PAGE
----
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Covid vaccine linked to heart and brain disorders, study shows 

COVID-19 vaccine. (DoD photo by Lisa Ferdinando/TNS)
February 20, 2024

A new COVID-19 vaccine study published last week linked the vaccine with an increased risk of heart, brain, and blood-related medical disorders.

The new study, which is the largest COVID-19 vaccine study to date, was conducted by the Global Vaccine Data Network (GVDN) in New Zealand and analyzed 99 million individuals who received COVID-19 vaccinations in eight different countries. The study monitored 13 different potential medical conditions in the individuals after they received a COVID-19 vaccination.

GVDN researchers concluded that the COVID-19 vaccine was linked to a small increase in heart, blood, and brain disorders. For example, some of the individuals who received mRNA vaccines had an increased risk of myocarditis, which is an inflammation of the heart muscle, while some individuals who received viral-vector vaccines had an increased risk of blood clots in the brain and an increased risk of Guillain-Barre syndrome, which is a brain disorder that causes the immune system to attack the body’s nerves.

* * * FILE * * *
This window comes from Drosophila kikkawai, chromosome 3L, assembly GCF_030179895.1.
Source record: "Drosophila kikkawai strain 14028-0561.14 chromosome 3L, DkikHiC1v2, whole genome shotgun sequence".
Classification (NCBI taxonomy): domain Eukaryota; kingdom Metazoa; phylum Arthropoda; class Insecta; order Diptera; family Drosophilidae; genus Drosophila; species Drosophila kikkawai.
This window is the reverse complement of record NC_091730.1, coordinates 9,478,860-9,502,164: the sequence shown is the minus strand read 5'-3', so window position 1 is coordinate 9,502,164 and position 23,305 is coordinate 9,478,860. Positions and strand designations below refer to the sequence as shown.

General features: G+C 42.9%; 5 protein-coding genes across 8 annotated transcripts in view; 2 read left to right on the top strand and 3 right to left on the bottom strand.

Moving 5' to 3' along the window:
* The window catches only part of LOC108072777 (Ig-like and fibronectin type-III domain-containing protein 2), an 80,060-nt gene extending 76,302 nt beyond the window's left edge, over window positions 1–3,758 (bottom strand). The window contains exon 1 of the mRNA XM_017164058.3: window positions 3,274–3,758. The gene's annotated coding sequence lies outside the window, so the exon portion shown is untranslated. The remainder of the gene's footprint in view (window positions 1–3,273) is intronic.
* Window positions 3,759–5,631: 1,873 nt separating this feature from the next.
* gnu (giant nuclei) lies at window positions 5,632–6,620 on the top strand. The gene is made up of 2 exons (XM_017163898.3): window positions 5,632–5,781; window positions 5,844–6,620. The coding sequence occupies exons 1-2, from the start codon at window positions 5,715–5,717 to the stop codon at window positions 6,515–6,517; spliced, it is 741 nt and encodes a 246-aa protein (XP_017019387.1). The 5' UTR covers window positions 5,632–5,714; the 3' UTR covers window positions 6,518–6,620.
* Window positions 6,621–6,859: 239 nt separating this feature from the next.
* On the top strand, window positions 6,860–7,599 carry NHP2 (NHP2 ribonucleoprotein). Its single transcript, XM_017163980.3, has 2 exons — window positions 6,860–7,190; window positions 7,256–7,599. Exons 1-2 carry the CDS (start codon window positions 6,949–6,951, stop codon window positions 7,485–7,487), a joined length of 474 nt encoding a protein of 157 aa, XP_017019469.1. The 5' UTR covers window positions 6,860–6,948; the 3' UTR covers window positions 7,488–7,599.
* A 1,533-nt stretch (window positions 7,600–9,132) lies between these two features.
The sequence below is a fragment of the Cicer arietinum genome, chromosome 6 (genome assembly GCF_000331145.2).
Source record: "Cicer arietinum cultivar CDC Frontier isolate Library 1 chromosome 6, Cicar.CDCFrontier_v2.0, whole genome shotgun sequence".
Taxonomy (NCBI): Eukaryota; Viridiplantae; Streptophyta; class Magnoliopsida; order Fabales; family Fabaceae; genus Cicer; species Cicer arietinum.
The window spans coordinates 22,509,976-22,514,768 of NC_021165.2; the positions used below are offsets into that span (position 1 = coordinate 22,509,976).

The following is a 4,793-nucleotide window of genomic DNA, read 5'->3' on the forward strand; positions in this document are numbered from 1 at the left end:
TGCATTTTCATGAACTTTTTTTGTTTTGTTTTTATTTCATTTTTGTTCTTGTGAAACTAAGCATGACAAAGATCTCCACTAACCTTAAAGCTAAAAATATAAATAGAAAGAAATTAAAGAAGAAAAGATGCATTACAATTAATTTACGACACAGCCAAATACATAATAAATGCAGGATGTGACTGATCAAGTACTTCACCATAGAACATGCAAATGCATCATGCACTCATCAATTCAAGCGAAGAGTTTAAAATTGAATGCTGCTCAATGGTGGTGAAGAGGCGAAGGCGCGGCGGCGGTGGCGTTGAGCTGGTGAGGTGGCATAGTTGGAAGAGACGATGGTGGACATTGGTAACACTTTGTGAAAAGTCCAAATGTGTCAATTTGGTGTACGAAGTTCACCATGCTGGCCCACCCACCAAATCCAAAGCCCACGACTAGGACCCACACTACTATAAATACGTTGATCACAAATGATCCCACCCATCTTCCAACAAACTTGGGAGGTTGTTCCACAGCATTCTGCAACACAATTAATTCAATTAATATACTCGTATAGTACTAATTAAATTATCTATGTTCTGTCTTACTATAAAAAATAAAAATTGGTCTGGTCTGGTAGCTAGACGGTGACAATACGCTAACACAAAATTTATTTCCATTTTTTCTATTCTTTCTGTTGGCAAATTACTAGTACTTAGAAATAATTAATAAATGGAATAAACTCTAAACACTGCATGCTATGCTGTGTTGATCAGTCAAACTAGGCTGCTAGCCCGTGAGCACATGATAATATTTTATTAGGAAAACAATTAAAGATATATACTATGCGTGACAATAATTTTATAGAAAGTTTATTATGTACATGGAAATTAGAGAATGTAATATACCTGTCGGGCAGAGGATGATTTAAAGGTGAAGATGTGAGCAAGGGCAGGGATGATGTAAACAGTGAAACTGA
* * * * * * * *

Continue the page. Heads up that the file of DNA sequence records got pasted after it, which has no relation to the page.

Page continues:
The GVDN study also linked increased risks of spinal cord inflammation to viral vector vaccines and increased risks of swelling and inflammation in both the brain and spinal cord to mRNA and viral vector vaccines.

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According to the Centers for Disease Control and Prevention, 81.4% of the U.S. population has had at least one COVID-19 vaccine. Unlike other vaccine studies, the GVDN study was able to identify “potential vaccine safety signals” due to the large sample size of the data.

“The size of the population in this study increased the possibility of identifying rare potential vaccine safety signals,” said Kristýna Faksová of the Department of Epidemiology Research, Statens Serum Institut, Copenhagen, Denmark, the lead author of the report. “Single sites or regions are unlikely to have a large enough population to detect very rare signals.”

Following the publication of the link between COVID-19 vaccines and heart, brain, and blood disorders, Dr. Marc Siegel, an NYU Langone Medical Center clinical professor of medicine, emphasized to Fox News that all vaccines have the potential for side effects.

“It always comes down to a risk/benefit analysis of what you are more afraid of — the vaccine’s side effects or the virus itself, which can have long-term side effects in terms of brain fog, fatigue, cough and also heart issues,” he said.